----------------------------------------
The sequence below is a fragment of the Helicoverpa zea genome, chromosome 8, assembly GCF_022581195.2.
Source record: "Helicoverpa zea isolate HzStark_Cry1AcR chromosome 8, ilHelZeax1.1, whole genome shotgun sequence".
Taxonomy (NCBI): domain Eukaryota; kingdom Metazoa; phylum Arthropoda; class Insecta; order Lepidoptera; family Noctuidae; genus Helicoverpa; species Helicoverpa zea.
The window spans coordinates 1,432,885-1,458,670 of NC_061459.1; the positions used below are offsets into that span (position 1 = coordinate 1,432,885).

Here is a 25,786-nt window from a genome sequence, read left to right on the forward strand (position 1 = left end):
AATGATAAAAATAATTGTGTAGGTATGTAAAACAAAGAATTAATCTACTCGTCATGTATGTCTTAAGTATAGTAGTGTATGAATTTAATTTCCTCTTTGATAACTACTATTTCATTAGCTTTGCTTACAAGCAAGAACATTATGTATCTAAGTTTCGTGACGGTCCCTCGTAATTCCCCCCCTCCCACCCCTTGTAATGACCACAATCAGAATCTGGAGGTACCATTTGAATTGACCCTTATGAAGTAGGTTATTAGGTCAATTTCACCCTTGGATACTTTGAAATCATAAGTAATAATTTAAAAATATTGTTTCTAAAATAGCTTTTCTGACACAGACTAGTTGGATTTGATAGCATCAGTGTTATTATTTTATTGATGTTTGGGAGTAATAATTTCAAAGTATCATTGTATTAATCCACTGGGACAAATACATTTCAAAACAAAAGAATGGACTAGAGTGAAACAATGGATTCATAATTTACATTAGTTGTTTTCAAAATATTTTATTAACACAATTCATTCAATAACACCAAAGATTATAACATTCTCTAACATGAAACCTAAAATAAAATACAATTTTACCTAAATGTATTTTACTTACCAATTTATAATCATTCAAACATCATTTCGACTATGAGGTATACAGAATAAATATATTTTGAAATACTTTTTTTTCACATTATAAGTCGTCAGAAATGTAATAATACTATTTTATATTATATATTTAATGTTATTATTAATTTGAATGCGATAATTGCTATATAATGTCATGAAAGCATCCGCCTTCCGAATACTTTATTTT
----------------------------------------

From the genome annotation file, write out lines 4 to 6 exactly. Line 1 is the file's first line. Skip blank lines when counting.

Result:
The window spans coordinates 1,432,885-1,458,670 of NC_061459.1; the positions used below are offsets into that span (position 1 = coordinate 1,432,885).

Here is a 25,786-nt window from a genome sequence, read left to right on the forward strand (position 1 = left end):
AATGATAAAAATAATTGTGTAGGTATGTAAAACAAAGAATTAATCTACTCGTCATGTATGTCTTAAGTATAGTAGTGTATGAATTTAATTTCCTCTTTGATAACTACTATTTCATTAGCTTTGCTTACAAGCAAGAACATTATGTATCTAAGTTTCGTGACGGTCCCTCGTAATTCCCCCCCTCCCACCCCTTGTAATGACCACAATCAGAATCTGGAGGTACCATTTGAATTGACCCTTATGAAGTAGGTTATTAGGTCAATTTCACCCTTGGATACTTTGAAATCATAAGTAATAATTTAAAAATATTGTTTCTAAAATAGCTTTTCTGACACAGACTAGTTGGATTTGATAGCATCAGTGTTATTATTTTATTGATGTTTGGGAGTAATAATTTCAAAGTATCATTGTATTAATCCACTGGGACAAATACATTTCAAAACAAAAGAATGGACTAGAGTGAAACAATGGATTCATAATTTACATTAGTTGTTTTCAAAATATTTTATTAACACAATTCATTCAATAACACCAAAGATTATAACATTCTCTAACATGAAACCTAAAATAAAATACAATTTTACCTAAATGTATTTTACTTACCAATTTATAATCATTCAAACATCATTTCGACTATGAGGTATACAGAATAAATATATTTTGAAATACTTTTTTTTCACATTATAAGTCGTCAGAAATGTAATAATACTATTTTATATTATATATTTAATGTTATTATTAATTTGAATGCGATAATTGCTATATAATGTCATGAAAGCATCCGCCTTCCGAATACTTTATTTT